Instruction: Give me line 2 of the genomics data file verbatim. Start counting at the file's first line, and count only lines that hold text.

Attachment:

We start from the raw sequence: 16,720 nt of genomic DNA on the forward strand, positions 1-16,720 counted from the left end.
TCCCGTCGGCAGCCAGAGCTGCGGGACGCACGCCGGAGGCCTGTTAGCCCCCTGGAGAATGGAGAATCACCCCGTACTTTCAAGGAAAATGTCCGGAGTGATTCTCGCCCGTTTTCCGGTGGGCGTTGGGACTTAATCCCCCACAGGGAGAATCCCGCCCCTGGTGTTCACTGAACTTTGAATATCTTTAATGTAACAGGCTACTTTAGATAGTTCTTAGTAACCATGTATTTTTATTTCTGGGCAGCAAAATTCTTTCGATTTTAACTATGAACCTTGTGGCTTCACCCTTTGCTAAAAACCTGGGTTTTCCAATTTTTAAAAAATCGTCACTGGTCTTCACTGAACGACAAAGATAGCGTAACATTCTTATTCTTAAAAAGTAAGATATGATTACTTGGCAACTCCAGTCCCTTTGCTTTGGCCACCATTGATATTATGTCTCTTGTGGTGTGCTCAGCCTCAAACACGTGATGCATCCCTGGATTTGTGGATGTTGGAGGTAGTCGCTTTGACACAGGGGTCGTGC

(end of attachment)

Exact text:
TCCCGTCGGCAGCCAGAGCTGCGGGACGCACGCCGGAGGCCTGTTAGCCCCCTGGAGAATGGAGAATCACCCCGTACTTTCAAGGAAAATGTCCGGAGTGATTCTCGCCCGTTTTCCGGTGGGCGTTGGGACTTAATCCCCCACAGGGAGAATCCCGCCCCTGGTGTTCACTGAACTTTGAATATCTTTAATGTAACAGGCTACTTTAGATAGTTCTTAGTAACCATGTATTTTTATTTCTGGGCAGCAAAATTCTTTCGATTTTAACTATGAACCTTGTGGCTTCACCCTTTGCTAAAAACCTGGGTTTTCCAATTTTTAAAAAATCGTCACTGGTCTTCACTGAACGACAAAGATAGCGTAACATTCTTATTCTTAAAAAGTAAGATATGATTACTTGGCAACTCCAGTCCCTTTGCTTTGGCCACCATTGATATTATGTCTCTTGTGGTGTGCTCAGCCTCAAACACGTGATGCATCCCTGGATTTGTGGATGTTGGAGGTAGTCGCTTTGACACAGGGGTCGTGC